How a non-FDA-approved product has risen in fame within the beauty and health industry.
“Must-Have Rejuvenating Supplement for Aging Skin”
You know this headline is probably another hoax, but on the off chance it is the outlier, you click anyway. The product promises stronger nails and hair, plumper skin, fewer fine lines and less bone or joint pain: a beauty and health elixir from the gods. The slew of rejuvenating complexes is offered in pill or powder formulations: collagen supplements. You click on the blue-highlighted words that lead you to a portal. After social media channels have been thoroughly sifted through, you come across a post of a cheerful, youthful gal who looks as happy as can be sipping on her coffee, @chickpeainthecity. “My hair and nails are growing like crazy after taking @vitalproteins collagen peptide.” You look at her hair–notice the shine and length–and before you know it, with the help of Amazon Prime’s next-day shipping, you are putting the powder in the morning coffee—the power of marketing.
Collagen is the main structural protein of connective tissue in animals, found not only in bones, but also skin, cartilage and tendons. It is also the most abundant protein in the human body. As you age, collagen production slows by becoming less efficient in being able to replace the tissue in places such as skin and joints. Board-certified dermatologist Dr. Leslie Bernstein from Lakeview Dermatology says, “in most collagens, the molecules are packed together to form long, thin fibrils. In the dermis, or in the middle layer of skin, collagen helps form a fibrous network of cells called fibroblasts, upon which new cells grow.” The telltale signs of aging emerge as the structural elasticity and integrity of the skin declines, like those collections of grooved lines across the forehead or a pang in the knee when you bend down to tie your shoe.
Beauty brands and health supplement companies alike are creating ingestible collagen supplements, and they advertise the ability to boost or replace the natural levels of collagen lost over time.
Collagen supplements have overwhelmed the market by seeping into the beauty industry with promises of stronger hair, skin and nails; the protein industry with the allure of an easy and efficient protein powder; and the sports medicine industry with the promise of alleviating arthritic joints. These industries have confused the narrative around these supplements. The supplements are not approved by the FDA and have not undergone extensive research, yet there is a continuous upswing in the conversations surrounding the ample amount of supposed health properties that can be gained from taking the capsules or powder supplements.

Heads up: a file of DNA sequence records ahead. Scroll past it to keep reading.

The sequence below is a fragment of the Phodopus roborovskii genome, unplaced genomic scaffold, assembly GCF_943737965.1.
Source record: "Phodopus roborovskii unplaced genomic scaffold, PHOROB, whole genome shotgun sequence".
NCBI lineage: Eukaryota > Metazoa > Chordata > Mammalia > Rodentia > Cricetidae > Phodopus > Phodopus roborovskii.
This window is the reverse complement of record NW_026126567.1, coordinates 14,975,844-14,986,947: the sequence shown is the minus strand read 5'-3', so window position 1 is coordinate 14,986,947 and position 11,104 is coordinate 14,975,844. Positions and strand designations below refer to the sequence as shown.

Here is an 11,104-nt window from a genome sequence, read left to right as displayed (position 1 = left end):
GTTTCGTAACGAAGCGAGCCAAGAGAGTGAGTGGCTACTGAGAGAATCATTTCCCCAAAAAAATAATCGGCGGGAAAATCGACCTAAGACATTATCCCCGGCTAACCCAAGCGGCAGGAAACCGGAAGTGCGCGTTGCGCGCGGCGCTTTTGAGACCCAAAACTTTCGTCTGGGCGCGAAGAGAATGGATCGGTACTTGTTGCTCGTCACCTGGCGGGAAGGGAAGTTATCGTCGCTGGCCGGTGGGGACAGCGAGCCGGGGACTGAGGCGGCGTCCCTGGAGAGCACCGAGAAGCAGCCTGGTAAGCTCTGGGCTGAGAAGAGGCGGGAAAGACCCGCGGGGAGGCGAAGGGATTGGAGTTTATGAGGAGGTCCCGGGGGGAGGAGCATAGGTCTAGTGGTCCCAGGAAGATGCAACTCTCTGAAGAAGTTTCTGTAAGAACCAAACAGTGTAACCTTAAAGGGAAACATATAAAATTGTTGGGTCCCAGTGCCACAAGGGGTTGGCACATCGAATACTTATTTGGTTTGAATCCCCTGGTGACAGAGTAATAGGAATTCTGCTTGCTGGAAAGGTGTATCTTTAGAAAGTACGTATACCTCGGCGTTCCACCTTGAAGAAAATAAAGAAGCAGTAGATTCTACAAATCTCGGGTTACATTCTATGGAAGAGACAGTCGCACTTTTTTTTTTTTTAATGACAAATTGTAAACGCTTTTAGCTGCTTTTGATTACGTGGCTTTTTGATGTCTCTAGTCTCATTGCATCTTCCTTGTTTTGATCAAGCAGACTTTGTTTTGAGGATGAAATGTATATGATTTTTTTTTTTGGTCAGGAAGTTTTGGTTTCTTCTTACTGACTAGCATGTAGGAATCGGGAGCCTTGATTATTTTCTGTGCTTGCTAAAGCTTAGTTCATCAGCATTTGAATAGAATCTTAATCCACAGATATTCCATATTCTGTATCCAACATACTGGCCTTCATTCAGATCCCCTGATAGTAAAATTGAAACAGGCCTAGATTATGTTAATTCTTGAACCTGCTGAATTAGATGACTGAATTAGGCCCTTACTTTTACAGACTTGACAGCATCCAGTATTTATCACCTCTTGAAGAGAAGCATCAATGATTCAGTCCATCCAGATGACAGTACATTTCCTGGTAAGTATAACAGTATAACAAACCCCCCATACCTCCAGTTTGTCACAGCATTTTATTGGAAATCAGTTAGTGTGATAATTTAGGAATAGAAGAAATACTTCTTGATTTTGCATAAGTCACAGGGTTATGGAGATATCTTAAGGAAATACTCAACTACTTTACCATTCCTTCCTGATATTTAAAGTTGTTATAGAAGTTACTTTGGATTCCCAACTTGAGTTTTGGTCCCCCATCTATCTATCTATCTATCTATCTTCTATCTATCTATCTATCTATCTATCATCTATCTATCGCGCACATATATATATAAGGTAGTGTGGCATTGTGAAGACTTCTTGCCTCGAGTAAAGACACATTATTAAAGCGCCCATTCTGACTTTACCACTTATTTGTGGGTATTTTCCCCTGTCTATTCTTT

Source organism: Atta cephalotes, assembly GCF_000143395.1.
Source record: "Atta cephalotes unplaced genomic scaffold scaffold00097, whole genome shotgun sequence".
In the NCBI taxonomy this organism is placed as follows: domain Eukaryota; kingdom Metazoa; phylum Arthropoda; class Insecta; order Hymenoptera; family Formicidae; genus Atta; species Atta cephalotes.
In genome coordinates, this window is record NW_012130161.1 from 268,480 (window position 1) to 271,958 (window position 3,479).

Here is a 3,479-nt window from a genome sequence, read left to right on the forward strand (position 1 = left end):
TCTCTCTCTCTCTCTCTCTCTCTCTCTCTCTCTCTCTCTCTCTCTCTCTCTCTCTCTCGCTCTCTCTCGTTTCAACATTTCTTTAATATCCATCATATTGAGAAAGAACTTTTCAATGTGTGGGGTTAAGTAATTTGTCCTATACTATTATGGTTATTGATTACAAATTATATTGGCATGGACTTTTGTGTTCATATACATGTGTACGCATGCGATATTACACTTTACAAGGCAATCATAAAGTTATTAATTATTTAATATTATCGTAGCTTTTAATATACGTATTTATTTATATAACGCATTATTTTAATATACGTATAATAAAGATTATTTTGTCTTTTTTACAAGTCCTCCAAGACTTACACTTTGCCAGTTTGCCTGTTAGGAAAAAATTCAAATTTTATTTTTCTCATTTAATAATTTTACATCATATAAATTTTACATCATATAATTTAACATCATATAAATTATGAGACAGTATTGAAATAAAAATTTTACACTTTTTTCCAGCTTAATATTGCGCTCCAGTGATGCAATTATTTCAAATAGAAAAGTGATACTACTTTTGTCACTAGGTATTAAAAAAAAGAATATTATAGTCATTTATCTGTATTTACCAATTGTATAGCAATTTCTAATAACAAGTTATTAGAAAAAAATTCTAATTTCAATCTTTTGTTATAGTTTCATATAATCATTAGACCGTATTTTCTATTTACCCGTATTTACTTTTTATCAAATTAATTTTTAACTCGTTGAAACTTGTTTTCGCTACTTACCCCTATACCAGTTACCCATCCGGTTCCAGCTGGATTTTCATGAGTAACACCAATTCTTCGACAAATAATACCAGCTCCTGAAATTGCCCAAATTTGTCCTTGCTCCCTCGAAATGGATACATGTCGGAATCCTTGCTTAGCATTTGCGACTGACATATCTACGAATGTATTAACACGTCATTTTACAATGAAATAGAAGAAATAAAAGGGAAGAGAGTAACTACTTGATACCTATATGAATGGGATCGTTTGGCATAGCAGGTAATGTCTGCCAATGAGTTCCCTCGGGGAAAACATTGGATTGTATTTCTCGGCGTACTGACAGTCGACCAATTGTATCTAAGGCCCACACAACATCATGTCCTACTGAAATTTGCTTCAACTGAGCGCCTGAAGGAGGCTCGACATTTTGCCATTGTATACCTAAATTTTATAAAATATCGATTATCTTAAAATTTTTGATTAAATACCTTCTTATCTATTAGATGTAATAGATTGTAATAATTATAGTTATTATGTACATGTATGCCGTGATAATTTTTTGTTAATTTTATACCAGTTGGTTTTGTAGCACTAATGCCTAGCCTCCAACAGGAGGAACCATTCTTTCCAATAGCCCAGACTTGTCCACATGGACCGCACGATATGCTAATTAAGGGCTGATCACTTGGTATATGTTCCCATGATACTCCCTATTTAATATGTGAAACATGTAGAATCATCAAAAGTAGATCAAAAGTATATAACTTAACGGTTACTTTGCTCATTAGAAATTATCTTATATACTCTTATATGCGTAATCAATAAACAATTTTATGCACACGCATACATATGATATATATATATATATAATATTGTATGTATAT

Tweetreach, a database mining company that compiles mentions across Twitter, found that from May 29-June 4 the buzzword ‘collagen supplements’ had an estimated reach of 719,092 accounts and an exposure of 891,619 impressions. The buzzword ‘collagen’ had a similar number with an estimated reach of 787,738 accounts and an exposure of 908,463 impressions. Instead of over a seven day period, this number was from one day.
Publications such as Vogue, Time, Women’s Health, and even The Wall Street Journal have increasingly covered the topic of collagen. Each addresses the speculation and the under-researched element of the products, but they have still caught attention with the positive attributes companies attach to the collagen supplements—stronger nails, hair and skin, settling digestive issues and aiding in joint pain.
“Ever since using Vital Proteins collagen peptide supplement, I have really seen an improvement in my hair and nails,” says Instagram Influencer of @chickpeainthecity, Addie Martanovic. “They keep growing like crazy!” Martanovic uses the supplement in her morning smoothies or matcha tea lattes and sees the benefit not only tangibly in her hair and nails but also in how she feels from the inside. “I’ve found that when it comes to purchasing pasture-raised products where animals aren’t injected with growth hormones and antibiotics,” says Martanovic, “I can really taste it in the quality of the food and I feel better overall.”
“The specific benefits of collagen supplements, or really any supplement,” Dr. Bernstein says, “is hard to define because when you use it you cannot control the variable of where the supplement will finally settle within your body after digestion.”
You cannot target a supplement to only one area. However, Dr. Bernstein says, “the proteins are broken down and absorbed in the GI tract. The thing is, there just hasn’t been enough research done to measure where the protein is deposited after it goes through the GI tract.”
Collagen supplements are composed of a hydrolyzed protein generally from animal sources—cow, pig or fish–and can be taken from the hide, hair or hooves. One of the most popular brands on the market is Vital Proteins with Bovine and Marine collagen peptide supplements. The collagen is taken from bovine animal hides through a rigorous process that begins by placing the hides into large cement vats that are filled with a liquid that makes the lime vats a large acid bath to strip the hair from the hide. The hide is then cooked in a mixture of water at varying degrees, never reaching above 190 degrees, according to the Vital Proteins website.